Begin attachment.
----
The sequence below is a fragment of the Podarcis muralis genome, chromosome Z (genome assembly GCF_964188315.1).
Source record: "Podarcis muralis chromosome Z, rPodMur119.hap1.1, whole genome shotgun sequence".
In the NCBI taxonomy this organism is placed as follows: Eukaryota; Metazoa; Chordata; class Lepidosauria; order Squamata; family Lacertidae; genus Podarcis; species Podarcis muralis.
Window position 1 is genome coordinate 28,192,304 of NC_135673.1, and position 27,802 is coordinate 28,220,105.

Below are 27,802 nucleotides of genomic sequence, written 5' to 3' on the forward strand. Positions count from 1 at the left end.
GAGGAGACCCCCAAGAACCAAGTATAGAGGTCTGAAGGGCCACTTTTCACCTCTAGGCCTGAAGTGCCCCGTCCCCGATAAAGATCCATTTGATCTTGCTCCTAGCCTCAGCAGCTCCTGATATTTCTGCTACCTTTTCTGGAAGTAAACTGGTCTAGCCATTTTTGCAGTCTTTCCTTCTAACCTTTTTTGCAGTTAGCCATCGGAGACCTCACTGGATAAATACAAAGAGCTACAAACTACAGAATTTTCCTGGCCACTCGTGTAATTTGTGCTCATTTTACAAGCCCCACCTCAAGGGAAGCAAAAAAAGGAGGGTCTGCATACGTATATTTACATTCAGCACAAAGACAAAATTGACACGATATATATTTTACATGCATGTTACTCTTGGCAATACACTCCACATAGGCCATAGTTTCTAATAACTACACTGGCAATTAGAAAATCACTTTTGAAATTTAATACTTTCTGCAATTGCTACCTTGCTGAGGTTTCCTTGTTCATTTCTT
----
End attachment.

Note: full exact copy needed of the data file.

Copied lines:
The sequence below is a fragment of the Podarcis muralis genome, chromosome Z (genome assembly GCF_964188315.1).
Source record: "Podarcis muralis chromosome Z, rPodMur119.hap1.1, whole genome shotgun sequence".
In the NCBI taxonomy this organism is placed as follows: Eukaryota; Metazoa; Chordata; class Lepidosauria; order Squamata; family Lacertidae; genus Podarcis; species Podarcis muralis.
Window position 1 is genome coordinate 28,192,304 of NC_135673.1, and position 27,802 is coordinate 28,220,105.

Below are 27,802 nucleotides of genomic sequence, written 5' to 3' on the forward strand. Positions count from 1 at the left end.
GAGGAGACCCCCAAGAACCAAGTATAGAGGTCTGAAGGGCCACTTTTCACCTCTAGGCCTGAAGTGCCCCGTCCCCGATAAAGATCCATTTGATCTTGCTCCTAGCCTCAGCAGCTCCTGATATTTCTGCTACCTTTTCTGGAAGTAAACTGGTCTAGCCATTTTTGCAGTCTTTCCTTCTAACCTTTTTTGCAGTTAGCCATCGGAGACCTCACTGGATAAATACAAAGAGCTACAAACTACAGAATTTTCCTGGCCACTCGTGTAATTTGTGCTCATTTTACAAGCCCCACCTCAAGGGAAGCAAAAAAAGGAGGGTCTGCATACGTATATTTACATTCAGCACAAAGACAAAATTGACACGATATATATTTTACATGCATGTTACTCTTGGCAATACACTCCACATAGGCCATAGTTTCTAATAACTACACTGGCAATTAGAAAATCACTTTTGAAATTTAATACTTTCTGCAATTGCTACCTTGCTGAGGTTTCCTTGTTCATTTCTT